The freelancer market is seeing an uplift as employers seek out independent professionals to fill talent gaps, according to freelancer platform Upwork.
Upwork’s latest Freelance Forward Economist report found that the share of US workers who classify as permanent freelancers grew from 33.8% in 2020 to 35% in 2021.
More freelancers are taking on work in skilled professions like computer programming, IT, marketing and business consulting, rising from 50% in 2020 to 53% in 2021.
Skills with the highest year-over-year growth in demand on the Upwork platform were web programming (43%), web design (31%), and social media marketing (25%).
The shift in the type of work freelancers are doing comes as companies struggle to find full-time staff in a highly competitive hiring market, said Upwork.
Digital transformation is bringing new technical demands for businesses vying to stay competitive, meanwhile full-time employees are leaving their jobs in record numbers, making finding and retaining skilled staff even more difficult.
Companies hiring for tech and IT roles have been feeling the pinch acutely, which is driving up demand for freelancers with web and programming expertise.
The 10 most in-demand tech and digital skills on the Upwork platform:
- Web design
- Web Programming
- Graphic design
Upwork said freelancers who can provide these skills will play an “essential role….in filling talent gaps and solving businesses’ most pressing needs in 2022.”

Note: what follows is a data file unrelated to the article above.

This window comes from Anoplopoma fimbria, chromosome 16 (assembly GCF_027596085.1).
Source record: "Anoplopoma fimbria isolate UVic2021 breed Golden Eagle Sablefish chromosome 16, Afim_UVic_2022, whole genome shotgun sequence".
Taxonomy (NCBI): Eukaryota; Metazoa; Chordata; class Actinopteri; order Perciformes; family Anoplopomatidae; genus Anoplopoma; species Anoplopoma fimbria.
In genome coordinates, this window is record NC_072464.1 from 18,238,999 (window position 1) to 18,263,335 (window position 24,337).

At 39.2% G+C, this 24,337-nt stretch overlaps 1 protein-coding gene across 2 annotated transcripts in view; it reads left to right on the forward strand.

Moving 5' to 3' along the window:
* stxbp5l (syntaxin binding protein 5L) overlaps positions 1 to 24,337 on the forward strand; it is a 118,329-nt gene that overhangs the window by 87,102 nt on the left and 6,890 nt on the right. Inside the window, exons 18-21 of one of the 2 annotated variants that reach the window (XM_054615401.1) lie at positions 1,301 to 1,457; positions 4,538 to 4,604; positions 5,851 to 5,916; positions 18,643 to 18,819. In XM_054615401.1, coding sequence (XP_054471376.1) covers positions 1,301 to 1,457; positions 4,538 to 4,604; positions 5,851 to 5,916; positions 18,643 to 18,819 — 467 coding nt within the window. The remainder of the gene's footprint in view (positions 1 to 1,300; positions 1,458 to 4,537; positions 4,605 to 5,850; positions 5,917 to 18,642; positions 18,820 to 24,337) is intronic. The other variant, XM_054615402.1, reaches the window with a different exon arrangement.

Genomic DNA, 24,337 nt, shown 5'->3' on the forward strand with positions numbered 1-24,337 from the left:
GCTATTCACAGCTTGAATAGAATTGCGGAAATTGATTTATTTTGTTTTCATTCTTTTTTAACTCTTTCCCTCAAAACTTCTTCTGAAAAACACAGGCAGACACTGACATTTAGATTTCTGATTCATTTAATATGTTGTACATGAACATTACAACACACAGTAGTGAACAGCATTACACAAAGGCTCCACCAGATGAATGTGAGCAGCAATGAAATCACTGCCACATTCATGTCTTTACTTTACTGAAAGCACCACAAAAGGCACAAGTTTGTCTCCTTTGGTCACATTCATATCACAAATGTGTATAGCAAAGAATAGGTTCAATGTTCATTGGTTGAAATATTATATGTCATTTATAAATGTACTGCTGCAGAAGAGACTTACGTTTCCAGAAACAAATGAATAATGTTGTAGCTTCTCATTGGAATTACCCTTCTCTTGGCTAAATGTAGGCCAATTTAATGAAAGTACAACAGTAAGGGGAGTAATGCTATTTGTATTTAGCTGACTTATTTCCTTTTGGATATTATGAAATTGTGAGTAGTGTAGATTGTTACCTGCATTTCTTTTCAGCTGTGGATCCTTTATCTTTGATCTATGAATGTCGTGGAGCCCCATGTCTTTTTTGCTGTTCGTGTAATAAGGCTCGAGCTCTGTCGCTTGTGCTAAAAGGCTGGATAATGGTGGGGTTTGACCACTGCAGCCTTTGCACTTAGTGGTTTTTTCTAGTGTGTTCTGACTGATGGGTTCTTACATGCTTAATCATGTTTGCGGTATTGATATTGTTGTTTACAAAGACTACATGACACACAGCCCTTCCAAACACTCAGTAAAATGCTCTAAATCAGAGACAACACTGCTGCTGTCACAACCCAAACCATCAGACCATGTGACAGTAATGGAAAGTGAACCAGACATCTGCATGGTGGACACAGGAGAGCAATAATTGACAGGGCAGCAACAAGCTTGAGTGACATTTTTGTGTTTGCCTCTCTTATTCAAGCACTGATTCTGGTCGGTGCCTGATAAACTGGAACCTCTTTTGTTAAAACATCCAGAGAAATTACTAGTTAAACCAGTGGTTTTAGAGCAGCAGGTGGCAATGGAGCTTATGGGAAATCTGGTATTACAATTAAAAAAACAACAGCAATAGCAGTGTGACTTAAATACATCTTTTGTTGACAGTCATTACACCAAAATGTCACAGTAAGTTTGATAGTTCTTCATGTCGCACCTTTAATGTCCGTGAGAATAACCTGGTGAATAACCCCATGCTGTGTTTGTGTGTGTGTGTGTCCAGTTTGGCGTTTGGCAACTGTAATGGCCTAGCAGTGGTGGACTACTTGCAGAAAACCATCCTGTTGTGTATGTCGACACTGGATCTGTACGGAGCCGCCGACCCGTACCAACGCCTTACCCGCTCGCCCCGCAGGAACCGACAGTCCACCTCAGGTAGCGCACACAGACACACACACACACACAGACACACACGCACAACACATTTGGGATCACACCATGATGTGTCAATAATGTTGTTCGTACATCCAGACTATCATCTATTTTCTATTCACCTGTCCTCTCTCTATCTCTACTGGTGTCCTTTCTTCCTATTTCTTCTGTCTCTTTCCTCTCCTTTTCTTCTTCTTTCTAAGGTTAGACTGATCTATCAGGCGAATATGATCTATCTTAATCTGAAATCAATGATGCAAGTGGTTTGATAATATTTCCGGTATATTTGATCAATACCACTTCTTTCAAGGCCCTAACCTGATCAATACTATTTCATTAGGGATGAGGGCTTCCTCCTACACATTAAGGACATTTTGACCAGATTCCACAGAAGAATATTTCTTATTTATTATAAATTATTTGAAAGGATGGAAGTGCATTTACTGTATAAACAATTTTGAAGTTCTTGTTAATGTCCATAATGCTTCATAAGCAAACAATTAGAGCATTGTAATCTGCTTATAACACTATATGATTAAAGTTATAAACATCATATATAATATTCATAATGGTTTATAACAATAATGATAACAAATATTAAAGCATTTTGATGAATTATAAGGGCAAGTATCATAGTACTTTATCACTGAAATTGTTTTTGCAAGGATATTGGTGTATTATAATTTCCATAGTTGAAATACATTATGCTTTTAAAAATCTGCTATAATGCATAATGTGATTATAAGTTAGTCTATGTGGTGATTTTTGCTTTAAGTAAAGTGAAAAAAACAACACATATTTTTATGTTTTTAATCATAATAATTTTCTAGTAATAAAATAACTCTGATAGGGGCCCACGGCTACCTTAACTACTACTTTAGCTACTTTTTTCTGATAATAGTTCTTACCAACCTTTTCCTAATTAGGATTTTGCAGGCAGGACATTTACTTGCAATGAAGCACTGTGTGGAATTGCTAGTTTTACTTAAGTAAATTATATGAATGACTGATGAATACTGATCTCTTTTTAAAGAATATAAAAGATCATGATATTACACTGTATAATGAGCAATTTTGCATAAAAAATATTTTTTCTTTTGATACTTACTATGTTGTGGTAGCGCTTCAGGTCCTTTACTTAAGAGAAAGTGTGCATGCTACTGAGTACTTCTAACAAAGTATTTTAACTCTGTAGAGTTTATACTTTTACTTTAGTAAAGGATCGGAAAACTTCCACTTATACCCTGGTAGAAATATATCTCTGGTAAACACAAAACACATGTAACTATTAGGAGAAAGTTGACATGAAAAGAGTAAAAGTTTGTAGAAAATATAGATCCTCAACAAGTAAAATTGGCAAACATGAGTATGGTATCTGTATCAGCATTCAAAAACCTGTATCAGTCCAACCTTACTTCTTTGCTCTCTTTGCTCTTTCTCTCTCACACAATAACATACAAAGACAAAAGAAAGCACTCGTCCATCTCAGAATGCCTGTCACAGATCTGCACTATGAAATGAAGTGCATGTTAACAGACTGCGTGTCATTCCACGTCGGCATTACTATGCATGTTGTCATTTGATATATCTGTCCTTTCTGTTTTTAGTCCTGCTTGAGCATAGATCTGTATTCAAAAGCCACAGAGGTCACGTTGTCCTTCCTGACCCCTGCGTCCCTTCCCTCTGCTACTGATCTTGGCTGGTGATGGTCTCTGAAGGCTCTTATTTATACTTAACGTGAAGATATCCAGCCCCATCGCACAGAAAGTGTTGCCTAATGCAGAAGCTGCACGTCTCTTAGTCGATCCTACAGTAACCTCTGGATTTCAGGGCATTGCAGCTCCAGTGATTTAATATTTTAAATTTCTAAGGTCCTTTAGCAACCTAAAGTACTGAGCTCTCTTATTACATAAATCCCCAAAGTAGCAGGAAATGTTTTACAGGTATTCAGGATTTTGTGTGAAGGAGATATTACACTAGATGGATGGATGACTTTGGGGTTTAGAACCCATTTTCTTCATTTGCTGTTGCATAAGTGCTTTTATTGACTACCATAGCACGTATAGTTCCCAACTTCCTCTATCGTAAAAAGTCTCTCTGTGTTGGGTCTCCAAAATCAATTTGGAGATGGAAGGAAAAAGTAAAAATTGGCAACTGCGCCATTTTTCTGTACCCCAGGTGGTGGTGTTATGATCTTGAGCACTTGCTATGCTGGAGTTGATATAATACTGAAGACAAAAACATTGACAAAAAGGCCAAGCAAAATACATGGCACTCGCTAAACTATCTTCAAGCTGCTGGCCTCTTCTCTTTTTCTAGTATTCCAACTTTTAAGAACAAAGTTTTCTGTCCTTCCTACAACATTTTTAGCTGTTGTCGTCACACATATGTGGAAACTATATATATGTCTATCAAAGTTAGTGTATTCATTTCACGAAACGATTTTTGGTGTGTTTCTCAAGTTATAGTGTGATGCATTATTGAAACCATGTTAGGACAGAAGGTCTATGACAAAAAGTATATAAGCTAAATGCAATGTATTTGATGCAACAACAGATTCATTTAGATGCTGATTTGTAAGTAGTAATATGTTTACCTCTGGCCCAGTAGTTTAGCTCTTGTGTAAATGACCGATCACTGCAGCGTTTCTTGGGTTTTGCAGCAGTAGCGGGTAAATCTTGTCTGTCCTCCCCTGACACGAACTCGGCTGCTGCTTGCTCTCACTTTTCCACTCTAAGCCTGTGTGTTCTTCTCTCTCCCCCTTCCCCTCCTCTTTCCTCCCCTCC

Margaret Lilani, VP of talent solutions at Upwork, said: “Our data indicates that not only is there a huge demand for a broad range of professional skills, but also businesses big and small are shifting their approach to accessing talent and looking to freelancers to fill critical skills gaps.”
Skills data was sourced from the Upwork database and is based on gross services volume from 1 January 2021 to 31 October 2021.
Each skill had a minimum of 500 projects posted during the period. Year-over-year growth was estimated by comparing the gross services volume in 2021 to gross services volume in the same period in 2020.
Data from KPMG and REC earlier in January 2022 also pointed to a change in hiring habits amongst UK employers.
Specifically, it found that while computing and IT roles continue to lead growth in both permanent and temporary vacancies, demand is beginning to slow. KPMG and REC said the data suggested companies are reeling in their hiring sprees and turning more of their attention to upskilling and reskilling existing staff to fill talent gaps.
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